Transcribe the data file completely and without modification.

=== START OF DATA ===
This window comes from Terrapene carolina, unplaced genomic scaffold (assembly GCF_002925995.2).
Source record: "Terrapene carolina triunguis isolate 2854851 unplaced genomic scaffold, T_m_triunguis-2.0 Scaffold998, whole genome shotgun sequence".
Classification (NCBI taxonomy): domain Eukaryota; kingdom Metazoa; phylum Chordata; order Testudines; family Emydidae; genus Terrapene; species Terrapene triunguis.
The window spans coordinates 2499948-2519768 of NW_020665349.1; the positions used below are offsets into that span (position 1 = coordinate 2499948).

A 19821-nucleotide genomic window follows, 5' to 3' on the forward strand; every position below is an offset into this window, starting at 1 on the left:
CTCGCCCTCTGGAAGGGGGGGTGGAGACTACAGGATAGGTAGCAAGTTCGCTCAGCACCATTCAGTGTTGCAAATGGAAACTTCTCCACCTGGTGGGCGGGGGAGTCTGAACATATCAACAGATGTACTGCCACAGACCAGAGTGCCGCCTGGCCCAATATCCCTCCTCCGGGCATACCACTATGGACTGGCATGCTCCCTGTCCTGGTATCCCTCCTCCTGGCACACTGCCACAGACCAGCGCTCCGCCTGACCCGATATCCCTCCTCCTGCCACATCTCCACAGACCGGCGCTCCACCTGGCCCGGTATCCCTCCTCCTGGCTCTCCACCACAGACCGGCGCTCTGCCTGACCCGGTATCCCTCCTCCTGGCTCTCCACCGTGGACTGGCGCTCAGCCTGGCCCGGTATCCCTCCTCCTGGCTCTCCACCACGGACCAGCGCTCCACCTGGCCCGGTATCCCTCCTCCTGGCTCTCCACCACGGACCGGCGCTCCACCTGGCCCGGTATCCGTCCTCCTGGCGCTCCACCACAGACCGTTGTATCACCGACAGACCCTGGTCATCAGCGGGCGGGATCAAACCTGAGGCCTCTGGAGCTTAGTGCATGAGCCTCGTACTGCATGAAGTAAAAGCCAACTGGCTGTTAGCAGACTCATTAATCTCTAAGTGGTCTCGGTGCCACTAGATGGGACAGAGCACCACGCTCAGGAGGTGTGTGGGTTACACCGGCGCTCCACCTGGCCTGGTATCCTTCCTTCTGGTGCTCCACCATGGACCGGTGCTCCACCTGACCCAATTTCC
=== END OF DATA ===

This window comes from Terrapene carolina, unplaced genomic scaffold (assembly GCF_002925995.2).
Source record: "Terrapene carolina triunguis isolate 2854851 unplaced genomic scaffold, T_m_triunguis-2.0 Scaffold998, whole genome shotgun sequence".
Classification (NCBI taxonomy): domain Eukaryota; kingdom Metazoa; phylum Chordata; order Testudines; family Emydidae; genus Terrapene; species Terrapene triunguis.
The window spans coordinates 2499948-2519768 of NW_020665349.1; the positions used below are offsets into that span (position 1 = coordinate 2499948).

A 19821-nucleotide genomic window follows, 5' to 3' on the forward strand; every position below is an offset into this window, starting at 1 on the left:
CTCGCCCTCTGGAAGGGGGGGTGGAGACTACAGGATAGGTAGCAAGTTCGCTCAGCACCATTCAGTGTTGCAAATGGAAACTTCTCCACCTGGTGGGCGGGGGAGTCTGAACATATCAACAGATGTACTGCCACAGACCAGAGTGCCGCCTGGCCCAATATCCCTCCTCCGGGCATACCACTATGGACTGGCATGCTCCCTGTCCTGGTATCCCTCCTCCTGGCACACTGCCACAGACCAGCGCTCCGCCTGACCCGATATCCCTCCTCCTGCCACATCTCCACAGACCGGCGCTCCACCTGGCCCGGTATCCCTCCTCCTGGCTCTCCACCACAGACCGGCGCTCTGCCTGACCCGGTATCCCTCCTCCTGGCTCTCCACCGTGGACTGGCGCTCAGCCTGGCCCGGTATCCCTCCTCCTGGCTCTCCACCACGGACCAGCGCTCCACCTGGCCCGGTATCCCTCCTCCTGGCTCTCCACCACGGACCGGCGCTCCACCTGGCCCGGTATCCGTCCTCCTGGCGCTCCACCACAGACCGTTGTATCACCGACAGACCCTGGTCATCAGCGGGCGGGATCAAACCTGAGGCCTCTGGAGCTTAGTGCATGAGCCTCGTACTGCATGAAGTAAAAGCCAACTGGCTGTTAGCAGACTCATTAATCTCTAAGTGGTCTCGGTGCCACTAGATGGGACAGAGCACCACGCTCAGGAGGTGTGTGGGTTACACCGGCGCTCCACCTGGCCTGGTATCCTTCCTTCTGGTGCTCCACCATGGACCGGTGCTCCACCTGACCCAATTTCC